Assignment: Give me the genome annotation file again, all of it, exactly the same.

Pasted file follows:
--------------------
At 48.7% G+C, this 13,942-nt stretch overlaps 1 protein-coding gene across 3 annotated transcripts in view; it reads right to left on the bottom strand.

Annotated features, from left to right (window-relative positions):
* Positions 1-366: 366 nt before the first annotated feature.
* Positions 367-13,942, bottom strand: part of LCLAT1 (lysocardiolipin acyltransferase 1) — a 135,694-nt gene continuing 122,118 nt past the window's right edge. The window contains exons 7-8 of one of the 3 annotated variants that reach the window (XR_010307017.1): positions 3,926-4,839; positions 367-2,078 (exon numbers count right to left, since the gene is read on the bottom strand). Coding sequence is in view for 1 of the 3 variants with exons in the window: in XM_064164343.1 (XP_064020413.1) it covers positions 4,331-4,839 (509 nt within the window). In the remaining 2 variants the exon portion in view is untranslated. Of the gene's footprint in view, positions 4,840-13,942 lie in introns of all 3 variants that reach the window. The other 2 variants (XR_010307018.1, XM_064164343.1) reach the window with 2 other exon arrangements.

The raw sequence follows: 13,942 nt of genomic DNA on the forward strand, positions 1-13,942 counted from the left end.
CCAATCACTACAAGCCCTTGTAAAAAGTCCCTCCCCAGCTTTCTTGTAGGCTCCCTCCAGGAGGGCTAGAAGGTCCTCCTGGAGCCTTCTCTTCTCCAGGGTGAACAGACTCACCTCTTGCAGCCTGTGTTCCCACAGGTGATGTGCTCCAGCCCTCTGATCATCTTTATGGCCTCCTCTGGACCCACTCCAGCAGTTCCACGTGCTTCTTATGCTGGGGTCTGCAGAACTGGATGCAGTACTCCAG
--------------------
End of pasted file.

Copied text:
At 48.7% G+C, this 13,942-nt stretch overlaps 1 protein-coding gene across 3 annotated transcripts in view; it reads right to left on the bottom strand.

Annotated features, from left to right (window-relative positions):
* Positions 1-366: 366 nt before the first annotated feature.
* Positions 367-13,942, bottom strand: part of LCLAT1 (lysocardiolipin acyltransferase 1) — a 135,694-nt gene continuing 122,118 nt past the window's right edge. The window contains exons 7-8 of one of the 3 annotated variants that reach the window (XR_010307017.1): positions 3,926-4,839; positions 367-2,078 (exon numbers count right to left, since the gene is read on the bottom strand). Coding sequence is in view for 1 of the 3 variants with exons in the window: in XM_064164343.1 (XP_064020413.1) it covers positions 4,331-4,839 (509 nt within the window). In the remaining 2 variants the exon portion in view is untranslated. Of the gene's footprint in view, positions 4,840-13,942 lie in introns of all 3 variants that reach the window. The other 2 variants (XR_010307018.1, XM_064164343.1) reach the window with 2 other exon arrangements.

The raw sequence follows: 13,942 nt of genomic DNA on the forward strand, positions 1-13,942 counted from the left end.
CCAATCACTACAAGCCCTTGTAAAAAGTCCCTCCCCAGCTTTCTTGTAGGCTCCCTCCAGGAGGGCTAGAAGGTCCTCCTGGAGCCTTCTCTTCTCCAGGGTGAACAGACTCACCTCTTGCAGCCTGTGTTCCCACAGGTGATGTGCTCCAGCCCTCTGATCATCTTTATGGCCTCCTCTGGACCCACTCCAGCAGTTCCACGTGCTTCTTATGCTGGGGTCTGCAGAACTGGATGCAGTACTCCAG